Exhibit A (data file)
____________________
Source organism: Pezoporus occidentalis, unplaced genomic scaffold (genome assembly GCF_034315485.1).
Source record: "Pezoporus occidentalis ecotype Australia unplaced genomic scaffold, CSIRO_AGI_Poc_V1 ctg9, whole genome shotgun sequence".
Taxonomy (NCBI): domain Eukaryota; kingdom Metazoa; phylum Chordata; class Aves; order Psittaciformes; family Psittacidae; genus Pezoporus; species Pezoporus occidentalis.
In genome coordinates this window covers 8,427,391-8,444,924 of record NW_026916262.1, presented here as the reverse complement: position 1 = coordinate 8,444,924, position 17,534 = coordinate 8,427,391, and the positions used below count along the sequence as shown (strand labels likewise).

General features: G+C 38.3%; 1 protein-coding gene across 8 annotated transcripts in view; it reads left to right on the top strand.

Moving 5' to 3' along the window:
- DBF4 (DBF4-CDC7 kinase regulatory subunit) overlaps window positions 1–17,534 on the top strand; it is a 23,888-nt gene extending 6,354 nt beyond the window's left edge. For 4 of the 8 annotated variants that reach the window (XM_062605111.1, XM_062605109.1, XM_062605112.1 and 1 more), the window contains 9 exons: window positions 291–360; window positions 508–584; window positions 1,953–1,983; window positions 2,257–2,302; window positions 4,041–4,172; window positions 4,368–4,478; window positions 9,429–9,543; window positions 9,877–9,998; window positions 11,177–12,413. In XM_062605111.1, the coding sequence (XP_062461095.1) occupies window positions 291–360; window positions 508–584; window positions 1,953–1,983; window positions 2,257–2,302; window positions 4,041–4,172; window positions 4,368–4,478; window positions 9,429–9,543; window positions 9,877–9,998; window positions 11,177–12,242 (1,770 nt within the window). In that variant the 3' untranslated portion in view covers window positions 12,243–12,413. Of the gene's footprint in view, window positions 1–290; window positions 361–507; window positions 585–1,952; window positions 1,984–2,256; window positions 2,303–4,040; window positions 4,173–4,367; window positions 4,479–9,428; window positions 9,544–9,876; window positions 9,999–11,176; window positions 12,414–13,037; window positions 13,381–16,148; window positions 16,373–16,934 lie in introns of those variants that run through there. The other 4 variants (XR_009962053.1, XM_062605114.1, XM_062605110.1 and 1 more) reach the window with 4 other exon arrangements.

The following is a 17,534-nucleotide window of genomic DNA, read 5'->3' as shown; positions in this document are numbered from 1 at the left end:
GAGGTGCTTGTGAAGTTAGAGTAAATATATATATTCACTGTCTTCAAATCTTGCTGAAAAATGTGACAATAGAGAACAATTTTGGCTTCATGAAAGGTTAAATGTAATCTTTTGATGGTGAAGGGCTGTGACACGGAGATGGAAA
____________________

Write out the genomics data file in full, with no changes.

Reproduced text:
Source organism: Pezoporus occidentalis, unplaced genomic scaffold (genome assembly GCF_034315485.1).
Source record: "Pezoporus occidentalis ecotype Australia unplaced genomic scaffold, CSIRO_AGI_Poc_V1 ctg9, whole genome shotgun sequence".
Taxonomy (NCBI): domain Eukaryota; kingdom Metazoa; phylum Chordata; class Aves; order Psittaciformes; family Psittacidae; genus Pezoporus; species Pezoporus occidentalis.
In genome coordinates this window covers 8,427,391-8,444,924 of record NW_026916262.1, presented here as the reverse complement: position 1 = coordinate 8,444,924, position 17,534 = coordinate 8,427,391, and the positions used below count along the sequence as shown (strand labels likewise).

General features: G+C 38.3%; 1 protein-coding gene across 8 annotated transcripts in view; it reads left to right on the top strand.

Moving 5' to 3' along the window:
- DBF4 (DBF4-CDC7 kinase regulatory subunit) overlaps window positions 1–17,534 on the top strand; it is a 23,888-nt gene extending 6,354 nt beyond the window's left edge. For 4 of the 8 annotated variants that reach the window (XM_062605111.1, XM_062605109.1, XM_062605112.1 and 1 more), the window contains 9 exons: window positions 291–360; window positions 508–584; window positions 1,953–1,983; window positions 2,257–2,302; window positions 4,041–4,172; window positions 4,368–4,478; window positions 9,429–9,543; window positions 9,877–9,998; window positions 11,177–12,413. In XM_062605111.1, the coding sequence (XP_062461095.1) occupies window positions 291–360; window positions 508–584; window positions 1,953–1,983; window positions 2,257–2,302; window positions 4,041–4,172; window positions 4,368–4,478; window positions 9,429–9,543; window positions 9,877–9,998; window positions 11,177–12,242 (1,770 nt within the window). In that variant the 3' untranslated portion in view covers window positions 12,243–12,413. Of the gene's footprint in view, window positions 1–290; window positions 361–507; window positions 585–1,952; window positions 1,984–2,256; window positions 2,303–4,040; window positions 4,173–4,367; window positions 4,479–9,428; window positions 9,544–9,876; window positions 9,999–11,176; window positions 12,414–13,037; window positions 13,381–16,148; window positions 16,373–16,934 lie in introns of those variants that run through there. The other 4 variants (XR_009962053.1, XM_062605114.1, XM_062605110.1 and 1 more) reach the window with 4 other exon arrangements.

The following is a 17,534-nucleotide window of genomic DNA, read 5'->3' as shown; positions in this document are numbered from 1 at the left end:
GAGGTGCTTGTGAAGTTAGAGTAAATATATATATTCACTGTCTTCAAATCTTGCTGAAAAATGTGACAATAGAGAACAATTTTGGCTTCATGAAAGGTTAAATGTAATCTTTTGATGGTGAAGGGCTGTGACACGGAGATGGAAA